Emel Mathlouthi was visiting her native Tunis when the international travel ban was enacted preventing her from returning to her home in New York City. So she borrowed a guitar and took her laptop onto the roof of the building she was staying in and proceeded to record the two disc set The Tunis Diaries, for Partisan Records.
While the recording doesn’t contain any new material; disc one sees her reworking some of her most well known songs and disc two is covers of other people’s work; the solo performances are spellbinding and beautiful.
For those familiar with her work the covers will probably be the biggest surprise. For those not familiar with her previously they will provide an accessible introduction to a person who while internationally acclaimed is not be as well known in the English speaking world as she deserves.
With the music stripped down to the bare essentials of what she could create on her own the listener focuses primarily on Emel’s voice. An amazing instrument in its own right, here it is front and centre. Experiencing her voice is something you can only struggle to describe. There don’t seem to any limits to her range as she is equally comfortable climbing the scale to the highest notes as she is descending into the lower octaves.
It doesn’t seem to matter how many times, or how many versions, you hear “Holm” (A Dream), the song that first brought her to international attention when she made it the anthem of the Arab Spring when she performed it during the Tunisian protests, it still packs the emotional wallop it did the first time you heard it. It’s only fitting this is the first song on the recording.
While we might be used to hearing acoustic versions of “Holm” listening to her reworking some of her other work in this manner is something of a revelation. Songs like “Everywhere We Looked Was Burning”, from the album of the same name, and “Princess Melancholy”, from the release Ensen, become even more powerful stripped down to their bare essentials of voice and guitar.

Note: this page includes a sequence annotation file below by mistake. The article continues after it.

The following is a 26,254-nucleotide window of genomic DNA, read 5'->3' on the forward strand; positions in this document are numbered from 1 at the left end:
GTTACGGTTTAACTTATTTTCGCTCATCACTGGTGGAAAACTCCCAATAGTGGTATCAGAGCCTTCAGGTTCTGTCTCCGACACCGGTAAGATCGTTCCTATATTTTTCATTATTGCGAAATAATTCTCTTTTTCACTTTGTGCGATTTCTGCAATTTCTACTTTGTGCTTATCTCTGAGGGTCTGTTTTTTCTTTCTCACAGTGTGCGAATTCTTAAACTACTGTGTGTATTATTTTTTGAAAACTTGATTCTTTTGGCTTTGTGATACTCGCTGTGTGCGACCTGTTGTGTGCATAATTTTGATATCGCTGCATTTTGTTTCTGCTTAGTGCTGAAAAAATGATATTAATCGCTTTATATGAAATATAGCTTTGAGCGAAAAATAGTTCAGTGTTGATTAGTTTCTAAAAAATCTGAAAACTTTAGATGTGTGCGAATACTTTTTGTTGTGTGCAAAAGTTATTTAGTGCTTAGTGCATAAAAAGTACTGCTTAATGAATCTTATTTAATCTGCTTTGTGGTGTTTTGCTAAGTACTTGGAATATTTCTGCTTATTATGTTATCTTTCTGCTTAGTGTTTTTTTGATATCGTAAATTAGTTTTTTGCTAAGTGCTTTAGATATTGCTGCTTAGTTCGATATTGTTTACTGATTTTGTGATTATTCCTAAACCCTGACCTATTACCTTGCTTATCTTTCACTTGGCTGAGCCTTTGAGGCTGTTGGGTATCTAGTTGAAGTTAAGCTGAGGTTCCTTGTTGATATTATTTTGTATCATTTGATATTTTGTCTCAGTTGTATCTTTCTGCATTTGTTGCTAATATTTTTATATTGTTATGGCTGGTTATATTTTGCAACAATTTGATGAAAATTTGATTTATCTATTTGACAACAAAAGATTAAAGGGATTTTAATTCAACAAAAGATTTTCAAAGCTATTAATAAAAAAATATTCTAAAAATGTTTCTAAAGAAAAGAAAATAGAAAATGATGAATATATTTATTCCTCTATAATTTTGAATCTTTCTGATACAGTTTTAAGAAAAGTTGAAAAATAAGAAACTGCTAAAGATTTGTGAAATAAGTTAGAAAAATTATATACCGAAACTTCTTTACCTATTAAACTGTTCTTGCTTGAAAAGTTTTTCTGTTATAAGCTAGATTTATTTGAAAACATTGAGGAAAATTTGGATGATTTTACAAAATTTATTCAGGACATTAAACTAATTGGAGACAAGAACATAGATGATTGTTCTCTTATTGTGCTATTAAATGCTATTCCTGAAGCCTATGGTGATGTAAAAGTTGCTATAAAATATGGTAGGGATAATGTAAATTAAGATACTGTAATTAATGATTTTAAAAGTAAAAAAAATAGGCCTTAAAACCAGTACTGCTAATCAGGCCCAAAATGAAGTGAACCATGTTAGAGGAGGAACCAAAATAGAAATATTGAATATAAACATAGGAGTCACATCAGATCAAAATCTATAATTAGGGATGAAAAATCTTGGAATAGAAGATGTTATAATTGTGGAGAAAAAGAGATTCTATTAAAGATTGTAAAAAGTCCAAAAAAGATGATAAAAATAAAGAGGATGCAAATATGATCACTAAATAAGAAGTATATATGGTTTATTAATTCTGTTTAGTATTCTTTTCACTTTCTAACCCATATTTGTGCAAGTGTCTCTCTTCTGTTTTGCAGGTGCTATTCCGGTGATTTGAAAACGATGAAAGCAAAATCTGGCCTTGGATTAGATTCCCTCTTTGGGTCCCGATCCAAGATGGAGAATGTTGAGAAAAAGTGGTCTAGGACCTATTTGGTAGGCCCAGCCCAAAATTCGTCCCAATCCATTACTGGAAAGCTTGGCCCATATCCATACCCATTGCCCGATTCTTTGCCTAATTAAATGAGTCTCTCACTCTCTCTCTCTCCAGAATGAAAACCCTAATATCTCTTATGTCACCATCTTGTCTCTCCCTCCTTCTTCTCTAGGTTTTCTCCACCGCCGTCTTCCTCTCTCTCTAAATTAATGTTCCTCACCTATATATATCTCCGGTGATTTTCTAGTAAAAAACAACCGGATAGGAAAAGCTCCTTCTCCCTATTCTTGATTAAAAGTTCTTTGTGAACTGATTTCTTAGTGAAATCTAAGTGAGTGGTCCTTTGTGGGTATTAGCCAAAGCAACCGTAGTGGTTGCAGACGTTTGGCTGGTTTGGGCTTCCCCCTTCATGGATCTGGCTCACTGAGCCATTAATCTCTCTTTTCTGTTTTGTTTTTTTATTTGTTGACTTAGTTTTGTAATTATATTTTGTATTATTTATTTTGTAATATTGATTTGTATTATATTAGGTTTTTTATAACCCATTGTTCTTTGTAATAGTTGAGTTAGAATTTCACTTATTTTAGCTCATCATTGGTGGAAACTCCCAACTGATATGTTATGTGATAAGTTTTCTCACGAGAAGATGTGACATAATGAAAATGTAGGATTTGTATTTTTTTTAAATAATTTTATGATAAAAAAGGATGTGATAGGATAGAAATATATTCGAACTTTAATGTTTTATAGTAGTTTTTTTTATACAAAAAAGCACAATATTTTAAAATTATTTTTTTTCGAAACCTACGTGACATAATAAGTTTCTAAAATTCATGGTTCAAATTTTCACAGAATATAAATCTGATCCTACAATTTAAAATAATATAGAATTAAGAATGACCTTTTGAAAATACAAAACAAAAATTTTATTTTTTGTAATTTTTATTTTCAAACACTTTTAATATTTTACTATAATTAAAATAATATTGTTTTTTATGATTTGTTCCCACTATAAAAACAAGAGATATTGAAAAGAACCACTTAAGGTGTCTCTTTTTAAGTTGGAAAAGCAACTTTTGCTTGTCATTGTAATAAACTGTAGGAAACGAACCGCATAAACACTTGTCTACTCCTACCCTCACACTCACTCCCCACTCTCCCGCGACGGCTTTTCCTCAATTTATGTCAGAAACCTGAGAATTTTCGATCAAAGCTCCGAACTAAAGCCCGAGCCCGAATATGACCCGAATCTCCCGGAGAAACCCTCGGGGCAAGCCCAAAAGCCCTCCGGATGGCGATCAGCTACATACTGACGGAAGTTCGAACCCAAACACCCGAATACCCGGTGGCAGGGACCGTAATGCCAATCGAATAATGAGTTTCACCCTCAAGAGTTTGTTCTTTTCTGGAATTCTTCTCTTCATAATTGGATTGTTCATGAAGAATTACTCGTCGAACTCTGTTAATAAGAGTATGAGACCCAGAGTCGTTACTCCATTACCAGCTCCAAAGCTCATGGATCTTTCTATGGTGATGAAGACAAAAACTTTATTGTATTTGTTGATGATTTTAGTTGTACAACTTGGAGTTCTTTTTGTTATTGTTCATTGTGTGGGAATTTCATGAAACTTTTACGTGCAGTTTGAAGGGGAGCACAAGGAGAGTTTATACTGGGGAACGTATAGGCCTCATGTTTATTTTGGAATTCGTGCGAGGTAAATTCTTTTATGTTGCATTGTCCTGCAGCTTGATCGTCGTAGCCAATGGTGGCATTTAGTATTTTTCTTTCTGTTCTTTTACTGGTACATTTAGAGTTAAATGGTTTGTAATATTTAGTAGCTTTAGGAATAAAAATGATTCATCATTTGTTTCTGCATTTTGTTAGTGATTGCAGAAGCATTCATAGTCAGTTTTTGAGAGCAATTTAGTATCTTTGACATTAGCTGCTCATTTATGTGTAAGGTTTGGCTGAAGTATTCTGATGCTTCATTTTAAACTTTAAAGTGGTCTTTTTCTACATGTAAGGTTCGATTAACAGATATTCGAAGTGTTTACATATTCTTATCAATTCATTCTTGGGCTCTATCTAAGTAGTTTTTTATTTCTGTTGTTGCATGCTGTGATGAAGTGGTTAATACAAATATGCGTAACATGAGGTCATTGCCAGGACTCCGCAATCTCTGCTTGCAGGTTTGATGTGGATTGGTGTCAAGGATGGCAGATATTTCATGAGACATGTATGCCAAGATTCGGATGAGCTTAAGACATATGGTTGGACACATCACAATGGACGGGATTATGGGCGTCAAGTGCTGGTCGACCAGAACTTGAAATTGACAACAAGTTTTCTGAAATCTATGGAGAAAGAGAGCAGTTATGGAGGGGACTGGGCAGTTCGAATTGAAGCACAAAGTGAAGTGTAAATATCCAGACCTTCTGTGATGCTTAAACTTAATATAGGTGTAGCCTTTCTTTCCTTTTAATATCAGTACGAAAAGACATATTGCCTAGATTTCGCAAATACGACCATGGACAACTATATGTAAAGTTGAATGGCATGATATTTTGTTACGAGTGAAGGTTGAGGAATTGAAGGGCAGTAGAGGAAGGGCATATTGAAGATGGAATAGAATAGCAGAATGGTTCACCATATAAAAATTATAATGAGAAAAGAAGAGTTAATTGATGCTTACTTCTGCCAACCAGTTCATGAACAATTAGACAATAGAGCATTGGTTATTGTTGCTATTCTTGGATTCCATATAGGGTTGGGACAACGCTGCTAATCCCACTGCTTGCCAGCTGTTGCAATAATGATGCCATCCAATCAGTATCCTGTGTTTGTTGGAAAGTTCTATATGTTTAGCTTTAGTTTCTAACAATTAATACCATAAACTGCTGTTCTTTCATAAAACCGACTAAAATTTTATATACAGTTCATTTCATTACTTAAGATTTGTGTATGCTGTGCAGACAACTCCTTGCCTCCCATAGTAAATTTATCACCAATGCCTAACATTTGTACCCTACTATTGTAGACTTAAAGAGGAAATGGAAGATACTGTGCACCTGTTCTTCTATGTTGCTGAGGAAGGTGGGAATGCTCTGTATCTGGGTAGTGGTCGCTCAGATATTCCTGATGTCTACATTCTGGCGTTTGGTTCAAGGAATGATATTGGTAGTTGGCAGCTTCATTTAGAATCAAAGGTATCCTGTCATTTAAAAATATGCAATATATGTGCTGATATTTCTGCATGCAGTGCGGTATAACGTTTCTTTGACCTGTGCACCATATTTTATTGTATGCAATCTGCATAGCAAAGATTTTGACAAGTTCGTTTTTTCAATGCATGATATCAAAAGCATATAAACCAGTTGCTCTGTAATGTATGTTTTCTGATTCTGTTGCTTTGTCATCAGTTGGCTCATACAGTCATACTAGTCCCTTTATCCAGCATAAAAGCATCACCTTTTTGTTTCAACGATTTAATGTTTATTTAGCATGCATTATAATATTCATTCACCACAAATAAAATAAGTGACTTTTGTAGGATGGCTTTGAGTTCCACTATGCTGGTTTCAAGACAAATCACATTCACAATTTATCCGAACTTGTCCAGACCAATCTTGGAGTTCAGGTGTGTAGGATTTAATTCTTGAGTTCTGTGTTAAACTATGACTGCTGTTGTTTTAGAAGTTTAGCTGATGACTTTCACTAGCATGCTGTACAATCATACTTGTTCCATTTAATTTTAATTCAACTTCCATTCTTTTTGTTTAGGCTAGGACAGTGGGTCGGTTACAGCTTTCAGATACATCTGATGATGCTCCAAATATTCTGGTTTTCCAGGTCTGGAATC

When you think of Emel, would you normally associate her with bands like Nirvana, Deep Purple, Rammstein, Placebo or System of a Down? Grunge, post punk, metal and hard rock are not genres that readily come to mind when thinking back over her body of material.
The second disc begins with Emel’s cover of Nirvana’s “Something in the Way”. Now Nirvana, and if I’m honest most grunge and metal are not my cup of tea, her versions of this song, and others, make me want to go back and listen to the originals again to see what I may have missed. She does such a remarkable job in creating with them they take on a new life as she marks them with the indelible stamp of her talent and drive.
Black Sabbath was probably one of the original metal bands and Emel has chosen to cover one of the songs that made them famous, “Sabbath Bloody Sabbath”. She makes the song into a kind of lament on the human condition and it chills you in a way the original never did. The same goes for her versions of Placebo’s “Every You and Every Me” and “Aerials” by System of a Down.
What’s remarkable about these covers is how much Emel has been able to turn them into something new while retaining some of the original intent of the material. However, while I appreciate her versions of these songs, and enjoyed them immensely, the covers of David Bowie’s “The Man Who Sold The World” and Leonard Cohen’s “One Of Us Cannot Be Wrong” stand out head and shoulders above the rest.
On both songs Emel has tapped into the deep emotional well the originals contained, without any effort, and is able to add even deeper layers of meaning. Being familiar with both songs in advance you’d think you’d be prepared for the depth of feeling they generate. However, her versions are almost heartbreaking in their intensity and remind us of just how great both the songs and songwriters were.
The Tunis Diaries is a collection of amazing renditions of an incredibly diverse range of material by one of today’s most exciting performers. That she recorded these song on her own, on a rooftop in Tunis ( you can hear birds singing in the background on “Holm”) makes them even more remarkable. If you’ve never listened to Emel before take this opportunity, you won’t be disappointed. This may just be one of the best albums to come out of the world wide lockdown during the pandemic.